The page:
But again, like Netflix and Amazon, Salesforce offers investors an attractive story. The company’s colorful CEO, Marc Benioff, might be said to be the father of cloud computing. He built his company on it, challenging giants like IBM, Microsoft and Oracle with software solutions delivered over the Internet.
Those investing in Salesforce at current share prices likely see the company as one poised to continue to reinvent the software world, crushing the establishment with cheaper and better alternatives.
Is Buffett missing out?
Just because these stocks are trading at sky-high valuations doesn’t mean that they are due for a correction. As I pointed out, Salesforce has had detractors for years and continues to power higher.
However,Buffett built his fortune on avoiding companies like these: high-flyers trading at excessive valuations. Although their cutting-edge business models might position investors for incredible returns, they also carry a high degree of risk.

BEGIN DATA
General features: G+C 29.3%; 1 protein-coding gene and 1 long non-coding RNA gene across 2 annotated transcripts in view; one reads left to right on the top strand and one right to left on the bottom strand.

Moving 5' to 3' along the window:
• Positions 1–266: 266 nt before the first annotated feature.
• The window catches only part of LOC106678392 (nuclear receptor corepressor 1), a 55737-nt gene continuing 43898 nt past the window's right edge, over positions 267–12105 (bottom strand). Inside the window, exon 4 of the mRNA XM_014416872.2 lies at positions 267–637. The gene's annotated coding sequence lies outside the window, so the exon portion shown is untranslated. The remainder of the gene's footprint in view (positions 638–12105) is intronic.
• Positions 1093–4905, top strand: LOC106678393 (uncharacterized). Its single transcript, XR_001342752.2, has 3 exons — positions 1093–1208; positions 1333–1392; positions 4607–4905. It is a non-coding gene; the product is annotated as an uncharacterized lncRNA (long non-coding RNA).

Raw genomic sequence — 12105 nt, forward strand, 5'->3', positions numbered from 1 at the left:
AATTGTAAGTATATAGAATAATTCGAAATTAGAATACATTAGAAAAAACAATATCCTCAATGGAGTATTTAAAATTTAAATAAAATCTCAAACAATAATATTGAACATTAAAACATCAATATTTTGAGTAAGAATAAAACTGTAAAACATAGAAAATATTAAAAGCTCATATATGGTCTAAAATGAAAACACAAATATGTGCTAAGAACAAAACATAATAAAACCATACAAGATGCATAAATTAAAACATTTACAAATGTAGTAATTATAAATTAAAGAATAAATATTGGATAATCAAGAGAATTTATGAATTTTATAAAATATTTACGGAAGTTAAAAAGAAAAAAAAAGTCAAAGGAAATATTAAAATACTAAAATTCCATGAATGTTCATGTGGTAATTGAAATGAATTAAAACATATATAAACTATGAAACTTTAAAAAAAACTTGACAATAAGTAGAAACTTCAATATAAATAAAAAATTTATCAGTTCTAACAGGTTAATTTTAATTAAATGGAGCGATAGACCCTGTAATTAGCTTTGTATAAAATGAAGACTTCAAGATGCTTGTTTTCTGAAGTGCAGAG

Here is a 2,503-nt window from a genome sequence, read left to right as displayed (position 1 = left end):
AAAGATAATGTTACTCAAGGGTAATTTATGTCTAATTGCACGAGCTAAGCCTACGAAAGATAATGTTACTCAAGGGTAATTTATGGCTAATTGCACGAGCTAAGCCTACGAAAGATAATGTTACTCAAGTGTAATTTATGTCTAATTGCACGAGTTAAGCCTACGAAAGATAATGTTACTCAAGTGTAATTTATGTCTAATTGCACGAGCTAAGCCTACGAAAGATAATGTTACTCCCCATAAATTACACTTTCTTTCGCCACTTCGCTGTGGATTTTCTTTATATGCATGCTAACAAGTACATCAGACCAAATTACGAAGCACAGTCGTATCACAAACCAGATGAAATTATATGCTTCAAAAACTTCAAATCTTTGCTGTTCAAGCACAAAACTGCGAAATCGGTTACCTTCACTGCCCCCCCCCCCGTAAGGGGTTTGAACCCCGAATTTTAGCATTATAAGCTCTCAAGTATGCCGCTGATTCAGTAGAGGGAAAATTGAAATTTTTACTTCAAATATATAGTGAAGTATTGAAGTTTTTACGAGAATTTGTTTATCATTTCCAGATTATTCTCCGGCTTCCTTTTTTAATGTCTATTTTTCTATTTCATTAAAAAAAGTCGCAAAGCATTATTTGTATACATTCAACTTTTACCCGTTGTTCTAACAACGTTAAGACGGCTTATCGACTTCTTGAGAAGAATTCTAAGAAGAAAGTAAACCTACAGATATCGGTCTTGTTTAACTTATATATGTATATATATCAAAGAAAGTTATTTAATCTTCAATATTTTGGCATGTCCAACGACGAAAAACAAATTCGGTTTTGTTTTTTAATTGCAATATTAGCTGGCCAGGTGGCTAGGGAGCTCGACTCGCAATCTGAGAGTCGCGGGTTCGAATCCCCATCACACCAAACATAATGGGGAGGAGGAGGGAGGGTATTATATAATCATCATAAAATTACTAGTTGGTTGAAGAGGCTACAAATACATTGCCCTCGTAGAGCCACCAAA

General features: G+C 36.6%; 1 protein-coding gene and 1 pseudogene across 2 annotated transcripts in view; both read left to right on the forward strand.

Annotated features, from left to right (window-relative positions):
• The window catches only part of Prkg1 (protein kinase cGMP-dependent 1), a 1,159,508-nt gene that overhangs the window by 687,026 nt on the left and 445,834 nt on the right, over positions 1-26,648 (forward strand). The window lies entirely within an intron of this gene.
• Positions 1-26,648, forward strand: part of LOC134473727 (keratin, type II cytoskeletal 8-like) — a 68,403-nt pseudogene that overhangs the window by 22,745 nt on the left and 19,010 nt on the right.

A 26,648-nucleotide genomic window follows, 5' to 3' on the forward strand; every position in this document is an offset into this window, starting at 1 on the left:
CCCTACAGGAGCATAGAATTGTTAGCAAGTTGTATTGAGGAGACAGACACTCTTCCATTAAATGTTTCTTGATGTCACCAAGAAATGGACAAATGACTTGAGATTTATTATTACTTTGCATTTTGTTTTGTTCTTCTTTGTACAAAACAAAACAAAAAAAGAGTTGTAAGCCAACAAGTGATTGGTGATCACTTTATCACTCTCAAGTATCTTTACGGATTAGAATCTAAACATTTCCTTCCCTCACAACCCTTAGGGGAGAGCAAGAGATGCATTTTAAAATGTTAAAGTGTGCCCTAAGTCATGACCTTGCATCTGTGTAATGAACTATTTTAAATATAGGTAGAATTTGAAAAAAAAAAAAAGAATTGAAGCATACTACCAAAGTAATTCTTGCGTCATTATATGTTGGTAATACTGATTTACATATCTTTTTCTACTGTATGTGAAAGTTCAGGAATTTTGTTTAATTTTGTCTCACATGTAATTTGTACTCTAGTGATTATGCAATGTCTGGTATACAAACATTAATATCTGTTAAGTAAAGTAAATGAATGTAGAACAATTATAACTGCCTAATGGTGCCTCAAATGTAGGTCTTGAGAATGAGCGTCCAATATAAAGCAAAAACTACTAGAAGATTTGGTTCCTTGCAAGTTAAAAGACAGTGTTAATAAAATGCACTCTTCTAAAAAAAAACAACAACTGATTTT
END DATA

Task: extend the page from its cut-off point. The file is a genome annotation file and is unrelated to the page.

To invest in one of these companies is to bet on a certain future: People switching from cable to Netflix, shoppers giving up their real carts for Amazon's virtual one, and companies opting for Salesforce and its cloud solutions over its established competitors.
In the end, those kind of bets might prove correct. But Buffett didn't build his $46 billion fortune making them.
joekurtz is short shares of Netflix. The Motley Fool recommends Amazon.com, Netflix, and Salesforce.com. The Motley Fool owns shares of Amazon.com and Netflix. Try any of our Foolish newsletter services free for 30 days. We Fools may not all hold the same opinions, but we all believe that considering a diverse range of insights makes us better investors. The Motley Fool has a disclosure policy. Is this post wrong? Click here. Think you can do better? Join us and write your own!